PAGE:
The Twins were able to put themselves in good position with a four-game sweep of the A's coming out of the All-Star break. Now they have managed to completely take themselves out of that good position with a heart-breaking sweep at home against the division-leading Tigers. The Twins had not been swept at the Metrodome in a three-game series in more than three years, and they picked the absolute worst time imaginable to break that streak. The truly sad thing is that all three games seemed so very winnable. The Twins got three Quality Starts in the series, but wasted them all by scoring a total of five runs over three games. The sweep was clinched for the Tigers yesterday afternoon when the Twins scored just three runs over 10 innings (including zero runs over 3 1/3 innings against Detroit's formerly horrible bullpen) before Joe Nathan finally gave up the deciding run in the extra frame. The Twins now find themselves nine games out of first place in the AL Central and seven games out of the Wild Card lead. In order to make the playoffs, the Twins would have to either make up nine games in just over two months against an excellent Detroit ballclub, or surpass three star-studded teams (Indians, Mariners and Yankees) in the Wild Card race.
Yesterday's atrocity of a loss was marked by missed opportunities, bad base-running and poor defense. What do you expect when two of your outfield starters are Jason Tyner and Garrett Jones, and your No. 5 hitter is a backup catcher with a .680 OPS? The Twins' lack of depth is laughable, and it has been exposed time and time again this season. This has not been not difficult to see for even the most casual of fans, but as Jim Souhan writes, Terry Ryan elected to sit back and watch the Twins' season slip away as the offense continually sputtered and failed to support great pitching performances. Over their last nine games, the Twins have gotten eight Quality Starts from their rotation, allowing an average of 3.1 runs per game during that span. Their record over those nine games was 4-5. How did that happen, exactly? There's a pretty easy answer.
In those last nine games, the 7-9 hitters in the Twins' lineup have gone a combined 19-for-87 (.213) with eight runs scored and five RBI. That's absolutely abysmal production from one-third of the lineup. The problems with the bottom part of this lineup have been very clear for some time, and even low-scale moves like calling up a Brian Buscher to play third or bringing in a Ty Wigginton to DH would have almost undoubtedly given a boost to this ridiculously punchless portion of the batting order. Instead Ryan sat still and watched the team continue to feed at-bats to guys like Tyner, Jones and Nick Punto. For this, considerable blame must be placed on the shoulders of the general manager.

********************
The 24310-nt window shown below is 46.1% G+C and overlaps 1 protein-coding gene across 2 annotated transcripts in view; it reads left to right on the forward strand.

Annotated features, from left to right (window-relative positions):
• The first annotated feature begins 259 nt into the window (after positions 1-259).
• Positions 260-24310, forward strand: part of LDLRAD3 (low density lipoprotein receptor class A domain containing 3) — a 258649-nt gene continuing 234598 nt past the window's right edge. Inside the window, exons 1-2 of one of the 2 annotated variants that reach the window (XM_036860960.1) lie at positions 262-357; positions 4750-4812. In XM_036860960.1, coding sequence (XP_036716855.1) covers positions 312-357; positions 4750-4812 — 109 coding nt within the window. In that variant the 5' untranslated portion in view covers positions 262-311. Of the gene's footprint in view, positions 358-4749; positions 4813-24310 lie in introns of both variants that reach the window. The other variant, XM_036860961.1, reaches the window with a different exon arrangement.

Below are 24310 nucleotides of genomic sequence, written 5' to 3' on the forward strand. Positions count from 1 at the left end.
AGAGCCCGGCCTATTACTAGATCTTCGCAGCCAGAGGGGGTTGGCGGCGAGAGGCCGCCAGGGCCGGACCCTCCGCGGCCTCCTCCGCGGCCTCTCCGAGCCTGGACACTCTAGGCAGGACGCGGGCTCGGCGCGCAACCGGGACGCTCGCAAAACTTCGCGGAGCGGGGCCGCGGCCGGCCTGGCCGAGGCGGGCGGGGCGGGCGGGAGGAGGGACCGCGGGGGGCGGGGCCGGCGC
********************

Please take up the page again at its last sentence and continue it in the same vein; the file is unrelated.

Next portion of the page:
What makes this situation truly frustrating is the fact that the Twins are so close to being a great team. They have so many pieces in place: a slugging first baseman who is on pace to put up numbers very similar to the ones that captured him an MVP last year, a catcher who is getting on base at a .400 clip, a center fielder who has been one of the league's best and is playing his ass off in the final year of his contract, a stellar rotation with young pitchers who are stepping up right when the team needs them, and a bullpen that continues to be one of the league's most reliable despite several injuries and performance issues. Despite all this, the Twins cannot distance themselves from the .500 mark because the bottom half of their lineup is a black hole that produces outs at an alarming rate.
The Twins went into a home series against the team they are chasing hardest carrying all the momentum in the world. They got spectacular pitching against the league's best offense, and still managed to lose by one run in each of the three games they played. That's utterly devastating. For all intents and purposes, the Twins have pushed themselves out of contention with this depressing sweep. This ship is quickly sinking, and if you want to know why, look no further than the bottom-heavy lineup that is pulling the team asunder, and the general manager who has sat idly by and watched it happen.